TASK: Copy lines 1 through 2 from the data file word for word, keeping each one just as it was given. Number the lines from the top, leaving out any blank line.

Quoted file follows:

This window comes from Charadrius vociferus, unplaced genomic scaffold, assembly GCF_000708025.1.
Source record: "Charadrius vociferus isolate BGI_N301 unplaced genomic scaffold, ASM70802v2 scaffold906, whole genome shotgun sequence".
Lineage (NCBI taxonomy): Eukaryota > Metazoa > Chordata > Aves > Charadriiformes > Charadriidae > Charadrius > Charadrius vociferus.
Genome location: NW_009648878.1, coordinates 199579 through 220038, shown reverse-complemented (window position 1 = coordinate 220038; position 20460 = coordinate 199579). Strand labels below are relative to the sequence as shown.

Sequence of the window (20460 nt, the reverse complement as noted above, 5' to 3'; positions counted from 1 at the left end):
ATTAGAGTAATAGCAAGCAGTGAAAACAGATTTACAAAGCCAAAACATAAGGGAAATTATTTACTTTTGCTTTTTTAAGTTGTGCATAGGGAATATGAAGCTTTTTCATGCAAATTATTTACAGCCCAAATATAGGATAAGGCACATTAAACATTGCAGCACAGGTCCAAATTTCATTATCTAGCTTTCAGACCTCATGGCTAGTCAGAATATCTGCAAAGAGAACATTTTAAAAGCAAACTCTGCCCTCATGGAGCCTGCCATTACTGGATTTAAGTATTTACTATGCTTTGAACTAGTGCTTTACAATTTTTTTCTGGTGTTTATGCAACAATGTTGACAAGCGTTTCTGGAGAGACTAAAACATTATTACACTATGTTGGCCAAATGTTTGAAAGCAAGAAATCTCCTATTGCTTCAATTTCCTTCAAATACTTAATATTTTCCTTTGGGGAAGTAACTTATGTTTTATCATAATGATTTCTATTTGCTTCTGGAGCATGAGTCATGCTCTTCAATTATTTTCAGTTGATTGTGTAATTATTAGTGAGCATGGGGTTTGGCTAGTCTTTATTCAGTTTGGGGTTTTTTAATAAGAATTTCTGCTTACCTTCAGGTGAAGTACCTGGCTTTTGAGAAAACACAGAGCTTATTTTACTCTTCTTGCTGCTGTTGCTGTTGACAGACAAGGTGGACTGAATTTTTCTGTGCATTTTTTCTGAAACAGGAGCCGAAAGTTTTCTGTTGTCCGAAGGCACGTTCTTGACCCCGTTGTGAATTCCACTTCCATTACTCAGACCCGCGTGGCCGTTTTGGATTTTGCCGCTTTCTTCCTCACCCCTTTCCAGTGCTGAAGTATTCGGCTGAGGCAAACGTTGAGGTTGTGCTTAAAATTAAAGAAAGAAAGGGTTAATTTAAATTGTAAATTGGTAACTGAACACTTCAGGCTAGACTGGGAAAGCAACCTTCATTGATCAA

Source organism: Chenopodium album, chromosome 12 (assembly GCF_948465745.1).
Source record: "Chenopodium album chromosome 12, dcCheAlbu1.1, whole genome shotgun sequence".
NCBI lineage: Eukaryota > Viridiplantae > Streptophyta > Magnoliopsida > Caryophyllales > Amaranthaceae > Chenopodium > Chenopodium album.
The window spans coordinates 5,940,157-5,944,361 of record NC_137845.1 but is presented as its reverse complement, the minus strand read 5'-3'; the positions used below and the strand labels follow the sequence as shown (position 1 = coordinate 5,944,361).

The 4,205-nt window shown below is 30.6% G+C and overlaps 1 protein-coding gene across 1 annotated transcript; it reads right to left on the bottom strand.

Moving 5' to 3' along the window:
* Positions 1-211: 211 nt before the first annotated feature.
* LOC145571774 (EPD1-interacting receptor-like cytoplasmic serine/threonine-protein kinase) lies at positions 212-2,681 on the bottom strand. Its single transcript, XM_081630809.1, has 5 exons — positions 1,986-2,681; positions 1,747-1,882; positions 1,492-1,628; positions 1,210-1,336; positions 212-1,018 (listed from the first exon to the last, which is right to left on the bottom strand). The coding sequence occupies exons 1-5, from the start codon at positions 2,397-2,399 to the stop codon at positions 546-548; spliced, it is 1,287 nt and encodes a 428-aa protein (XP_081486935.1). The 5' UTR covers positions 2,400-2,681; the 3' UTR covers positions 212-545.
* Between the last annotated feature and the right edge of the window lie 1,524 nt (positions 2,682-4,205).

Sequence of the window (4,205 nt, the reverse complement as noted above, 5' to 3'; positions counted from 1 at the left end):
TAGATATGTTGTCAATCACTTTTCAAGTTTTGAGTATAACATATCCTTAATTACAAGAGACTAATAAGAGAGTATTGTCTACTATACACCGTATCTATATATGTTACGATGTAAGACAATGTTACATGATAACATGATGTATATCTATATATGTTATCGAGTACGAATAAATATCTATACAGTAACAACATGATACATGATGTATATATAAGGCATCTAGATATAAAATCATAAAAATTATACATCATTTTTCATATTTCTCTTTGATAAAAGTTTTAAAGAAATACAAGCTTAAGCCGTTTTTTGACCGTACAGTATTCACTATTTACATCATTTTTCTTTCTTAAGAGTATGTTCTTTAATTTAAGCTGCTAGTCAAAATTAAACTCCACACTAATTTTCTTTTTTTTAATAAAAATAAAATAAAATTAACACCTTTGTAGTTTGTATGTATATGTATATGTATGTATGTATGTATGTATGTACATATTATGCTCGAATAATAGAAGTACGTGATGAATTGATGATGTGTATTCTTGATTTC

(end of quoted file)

This window comes from Charadrius vociferus, unplaced genomic scaffold, assembly GCF_000708025.1.
Source record: "Charadrius vociferus isolate BGI_N301 unplaced genomic scaffold, ASM70802v2 scaffold906, whole genome shotgun sequence".